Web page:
Parts Of A Car
Learn the English words for the parts of a car – and drive carefully!
Accelerator – the foot pedal that makes the car go faster.
Battery – usually near the motor, this provides a supply of energy to the car, especially when the motor isn’t running. Sometimes if you leave your lights on when the motor is off, the battery keeps them on and then becomes flat (stops working) which makes it difficult to start your car again.
Boot (UK) / Trunk (US)– the enclosed space usually at the back of a car where you can put your bags etc.
Bonnet (UK) / Hood (US)– the metal lid at the front of the car that covers the motor.
Brake – the foot pedal you use when you want to make the car go slower or stop it from moving.
Brake light – the red light at the back of the car that indicates the the brake is being used and that the car is slowing down.
Bumper (UK) / Fender (US) – the bar at the front and back of the car the helps protects the car when it is hit.
Clutch – the foot pedal that you use when you want to change gears.
Dashboard – the part in front of the driver that has the controls like the Temperature gauge, Fuel gauge and the Speedometer.
Door – the way you enter and leave the car. Some cars have two doors but most have four doors.
Exhaust (Pipe) – the pipe that takes the waste gases from the motor and lets them go into the air.
Fan belt – the belt that keeps a fan moving that helps keep the motor cool.
Fender (US) / Bumper (UK) – the bar at the front and back of the car the helps protects the car when it is hit.
Fuel gauge – a part of the dashboard that lets you know how much gasoline / petrol there is in the petrol tank. It usually has the letters F for Full and E for Empty.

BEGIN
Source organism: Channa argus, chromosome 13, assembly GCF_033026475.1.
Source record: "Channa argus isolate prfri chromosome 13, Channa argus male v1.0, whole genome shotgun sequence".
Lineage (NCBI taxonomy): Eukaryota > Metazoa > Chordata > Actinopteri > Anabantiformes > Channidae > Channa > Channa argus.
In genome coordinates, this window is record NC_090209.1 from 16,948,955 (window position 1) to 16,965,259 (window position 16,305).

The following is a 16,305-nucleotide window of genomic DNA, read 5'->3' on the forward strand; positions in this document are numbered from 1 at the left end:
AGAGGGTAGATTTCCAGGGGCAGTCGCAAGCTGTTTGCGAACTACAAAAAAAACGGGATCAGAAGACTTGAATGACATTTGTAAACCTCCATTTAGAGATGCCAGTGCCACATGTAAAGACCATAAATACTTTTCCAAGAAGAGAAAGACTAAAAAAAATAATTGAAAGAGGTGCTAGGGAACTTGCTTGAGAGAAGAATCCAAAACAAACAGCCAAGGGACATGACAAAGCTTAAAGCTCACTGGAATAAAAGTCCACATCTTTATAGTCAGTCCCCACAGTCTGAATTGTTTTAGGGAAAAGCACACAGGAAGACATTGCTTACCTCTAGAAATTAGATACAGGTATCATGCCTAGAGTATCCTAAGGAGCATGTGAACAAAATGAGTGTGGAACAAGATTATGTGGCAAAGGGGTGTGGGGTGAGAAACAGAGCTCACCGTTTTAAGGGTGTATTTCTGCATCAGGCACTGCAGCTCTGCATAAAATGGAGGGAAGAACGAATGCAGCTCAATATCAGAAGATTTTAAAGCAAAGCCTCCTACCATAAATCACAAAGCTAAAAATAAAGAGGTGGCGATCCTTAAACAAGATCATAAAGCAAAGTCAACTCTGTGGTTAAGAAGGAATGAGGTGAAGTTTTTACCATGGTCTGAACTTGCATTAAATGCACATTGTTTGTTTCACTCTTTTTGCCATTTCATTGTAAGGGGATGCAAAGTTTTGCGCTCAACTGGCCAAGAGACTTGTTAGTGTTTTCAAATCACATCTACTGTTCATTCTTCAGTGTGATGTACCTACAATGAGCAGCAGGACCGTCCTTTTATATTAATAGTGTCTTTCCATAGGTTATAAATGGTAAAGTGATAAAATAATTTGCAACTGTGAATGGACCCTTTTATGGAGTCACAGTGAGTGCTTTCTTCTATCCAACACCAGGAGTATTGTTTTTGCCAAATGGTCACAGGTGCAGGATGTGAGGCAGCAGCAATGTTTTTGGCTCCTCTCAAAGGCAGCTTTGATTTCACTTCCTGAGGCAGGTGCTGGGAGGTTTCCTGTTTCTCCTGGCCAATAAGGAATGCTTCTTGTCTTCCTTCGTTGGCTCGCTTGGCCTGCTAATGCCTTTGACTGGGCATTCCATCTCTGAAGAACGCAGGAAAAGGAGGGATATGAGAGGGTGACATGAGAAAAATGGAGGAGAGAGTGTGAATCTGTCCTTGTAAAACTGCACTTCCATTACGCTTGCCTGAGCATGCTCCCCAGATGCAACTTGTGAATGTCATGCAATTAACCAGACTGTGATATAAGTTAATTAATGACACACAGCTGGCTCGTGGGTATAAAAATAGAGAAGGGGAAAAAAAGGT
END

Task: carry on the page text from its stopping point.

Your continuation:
Handbrake – you usually put the handbrake on when you park your car so that it doesn’t move by itself later (especially down hills). It is usually situated between the driver’s seat and the passenger’s seat.
Headlight – the lights you turn on so that you can see the road ahead in the dark when you are driving.
Headrest – the top part of the seat where you can rest your head.
Horn – usually found on the steering wheel, when you press the horn, it makes a sound that other people (in other cars) can hear.
Hubcap – the metal covering of the middle part of a wheel.
Indicators – the lights that let others know in which direction a car is turning.
Ignition – you put the key here to start the car.
Number plate – the unique identification numbers and letters for each car. There is usually a number plate at the front and back of the car.
Radiator – cools the water of the motor.
Rearview Mirror – the small mirror attached to the middle of your windscreen so that you can see what is behind your car while you are driving.
Roof-rack – the metal frame on top of a car that is used to support the weight of things you put on top of the roof of the car.
Seatbelt – the belt that is connected to the seat and you place across your body to help protect you in an accident.
Speedometer – a part of the dashboard that lets the driver know how fast the car is moving.
Steering wheel – the round instrument that the driver uses to make the car go in a certain direction.
Temperature gauge – a part of the dashboard that lets you know the temperature of the engine. If the engine is too hot, it can be damaged.
Tyre (UK) / Tire (US) – the round rubber part of the wheel.
Wheel – the round parts that connect the car to the road and help the car move.
Windscreen – the big window at the front of the car that the driver looks through as he/she drives.
Windscreen wiper – clears the rain from the windscreen so that you can see through it.